For many, this is the most crucial of the next generation cross-platform comparisons. The new Assassin’s Creed is a big game, cross-gen in nature for sure, but apparently built with the new wave of machines at least partly in mind. Valhalla also represents a generational shift for the franchise as this is the first time a new series entry arrives on consoles with a 60fps target – on PlayStation 5 and Xbox Series X at least, delivered with varying levels of success. Ubisoft Montreal aims for complete platform parity between Sony and Microsoft’s premium consoles, but the results when they do diverge are perhaps unexpected.
Anvil Next gets a revamp, but there is the sense that much of Valhalla’s shift in aesthetic comes from the art side. In fairness, this can tap into the engine’s strengths: a sizeable enough proportion of the rendering budget is spent on the volumetric clouds system, and there are some spectacular vista shots delivered in the new game. The inclusion of wintry terrain also sees the introduction of snow displacement, similar to what we’ve seen in the past in titles including Horizon Zero Dawn’s Frozen Wilds expansion. Ultimately, the engine continues to provide the beautiful landscapes seen since the franchise shift that began with Assassin’s Creed Origins, but hopefully the dense cityscapes of Unity can be revisited with the shift to next-gen. One bonus feature we’re happy to see though: per-object motion blur arrives in Assassin’s Creed for the first time.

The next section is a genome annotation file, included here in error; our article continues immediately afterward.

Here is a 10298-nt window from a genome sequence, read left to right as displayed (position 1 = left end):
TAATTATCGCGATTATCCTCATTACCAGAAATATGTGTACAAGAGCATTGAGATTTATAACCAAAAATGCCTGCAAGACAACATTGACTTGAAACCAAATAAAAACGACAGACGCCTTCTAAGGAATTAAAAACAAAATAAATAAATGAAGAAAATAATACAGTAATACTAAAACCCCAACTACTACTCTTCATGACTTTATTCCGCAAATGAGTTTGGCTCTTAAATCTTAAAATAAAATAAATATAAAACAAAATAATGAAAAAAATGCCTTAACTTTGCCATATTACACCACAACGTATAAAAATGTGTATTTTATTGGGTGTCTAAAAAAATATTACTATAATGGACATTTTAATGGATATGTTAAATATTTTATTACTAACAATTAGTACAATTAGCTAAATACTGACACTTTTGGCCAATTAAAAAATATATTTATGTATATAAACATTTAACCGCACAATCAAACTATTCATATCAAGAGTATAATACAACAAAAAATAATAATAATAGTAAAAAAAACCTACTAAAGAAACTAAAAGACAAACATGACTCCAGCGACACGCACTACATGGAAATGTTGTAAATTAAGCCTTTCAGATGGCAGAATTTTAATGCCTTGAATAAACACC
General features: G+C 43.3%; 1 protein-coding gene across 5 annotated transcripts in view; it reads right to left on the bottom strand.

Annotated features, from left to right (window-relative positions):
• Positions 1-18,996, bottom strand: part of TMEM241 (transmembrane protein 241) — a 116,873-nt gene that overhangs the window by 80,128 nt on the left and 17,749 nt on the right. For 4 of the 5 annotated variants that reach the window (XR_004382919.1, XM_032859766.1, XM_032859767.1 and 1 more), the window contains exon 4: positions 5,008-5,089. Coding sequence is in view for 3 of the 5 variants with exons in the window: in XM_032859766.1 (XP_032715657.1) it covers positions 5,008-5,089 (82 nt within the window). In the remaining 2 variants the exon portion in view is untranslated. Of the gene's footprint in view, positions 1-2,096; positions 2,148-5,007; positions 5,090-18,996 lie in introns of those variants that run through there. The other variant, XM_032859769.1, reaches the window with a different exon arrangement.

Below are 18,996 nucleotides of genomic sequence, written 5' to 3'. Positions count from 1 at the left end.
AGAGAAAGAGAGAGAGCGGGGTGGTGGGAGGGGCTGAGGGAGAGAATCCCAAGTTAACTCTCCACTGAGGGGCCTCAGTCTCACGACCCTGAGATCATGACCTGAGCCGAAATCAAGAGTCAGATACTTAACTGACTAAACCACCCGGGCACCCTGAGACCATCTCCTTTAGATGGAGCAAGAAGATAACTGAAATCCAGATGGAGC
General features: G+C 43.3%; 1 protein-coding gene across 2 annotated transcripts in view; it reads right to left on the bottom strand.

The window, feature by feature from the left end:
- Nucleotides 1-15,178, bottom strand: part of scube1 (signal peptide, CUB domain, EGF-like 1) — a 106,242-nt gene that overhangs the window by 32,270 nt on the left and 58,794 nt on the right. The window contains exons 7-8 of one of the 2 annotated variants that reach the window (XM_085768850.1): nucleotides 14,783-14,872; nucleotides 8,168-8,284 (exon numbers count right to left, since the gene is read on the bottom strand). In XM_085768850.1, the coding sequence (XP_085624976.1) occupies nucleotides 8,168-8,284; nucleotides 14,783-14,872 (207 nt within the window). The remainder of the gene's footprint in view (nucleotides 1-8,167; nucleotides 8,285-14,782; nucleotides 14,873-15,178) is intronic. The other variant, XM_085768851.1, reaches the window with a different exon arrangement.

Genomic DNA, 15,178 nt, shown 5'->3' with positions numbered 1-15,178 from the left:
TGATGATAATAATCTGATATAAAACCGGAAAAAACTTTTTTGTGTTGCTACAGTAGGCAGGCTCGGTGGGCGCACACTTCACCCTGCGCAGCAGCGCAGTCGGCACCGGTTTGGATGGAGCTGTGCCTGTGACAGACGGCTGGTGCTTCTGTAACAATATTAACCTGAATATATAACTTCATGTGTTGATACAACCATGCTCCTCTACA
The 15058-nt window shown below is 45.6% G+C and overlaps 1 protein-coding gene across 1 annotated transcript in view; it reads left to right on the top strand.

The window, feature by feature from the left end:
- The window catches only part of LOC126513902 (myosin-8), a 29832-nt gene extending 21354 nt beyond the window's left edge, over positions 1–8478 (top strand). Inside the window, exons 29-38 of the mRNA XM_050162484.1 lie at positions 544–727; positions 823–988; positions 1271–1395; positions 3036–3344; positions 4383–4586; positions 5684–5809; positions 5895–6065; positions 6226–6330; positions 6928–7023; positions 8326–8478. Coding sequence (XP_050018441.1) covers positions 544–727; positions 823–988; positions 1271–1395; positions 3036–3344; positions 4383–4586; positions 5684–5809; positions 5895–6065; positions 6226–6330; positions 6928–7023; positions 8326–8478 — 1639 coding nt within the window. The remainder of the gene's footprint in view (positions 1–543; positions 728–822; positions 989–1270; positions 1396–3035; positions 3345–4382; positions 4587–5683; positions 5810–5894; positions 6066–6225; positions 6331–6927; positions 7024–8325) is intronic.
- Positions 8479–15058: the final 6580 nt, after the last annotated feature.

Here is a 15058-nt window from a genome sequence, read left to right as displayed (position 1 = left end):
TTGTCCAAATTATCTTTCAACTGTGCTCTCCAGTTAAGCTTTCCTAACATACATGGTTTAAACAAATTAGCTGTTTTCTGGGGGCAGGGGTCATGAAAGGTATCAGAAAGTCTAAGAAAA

First of all, before we tackle the Series X vs PS5 main event, let’s talk about Xbox Series S. We’ll be discussing a fair amount of Xbox issues in this piece, but the Series S rendition of Valhalla sits in a rather tricky position. Microsoft’s marketing places Series S as a lower resolution Xbox that should otherwise mirror the Series X experience, but the key cutback here is a drop from 60fps down to 30fps, firmly pegging it with last-gen versions of the game. Not only that, dynamic resolution is rather elastic, operating from 1188p to around 1656p, often settling at 1296p – lower than Series X, and also delivering reductions in shadow resolution, alongside pulled in level of detail settings for trees and terrain. It’s a perfectly serviceable game, but not quite as fully featured as users might hope. Series S can match up fairly well in resolution terms, but the cut in feature and frame-rate is disappointing.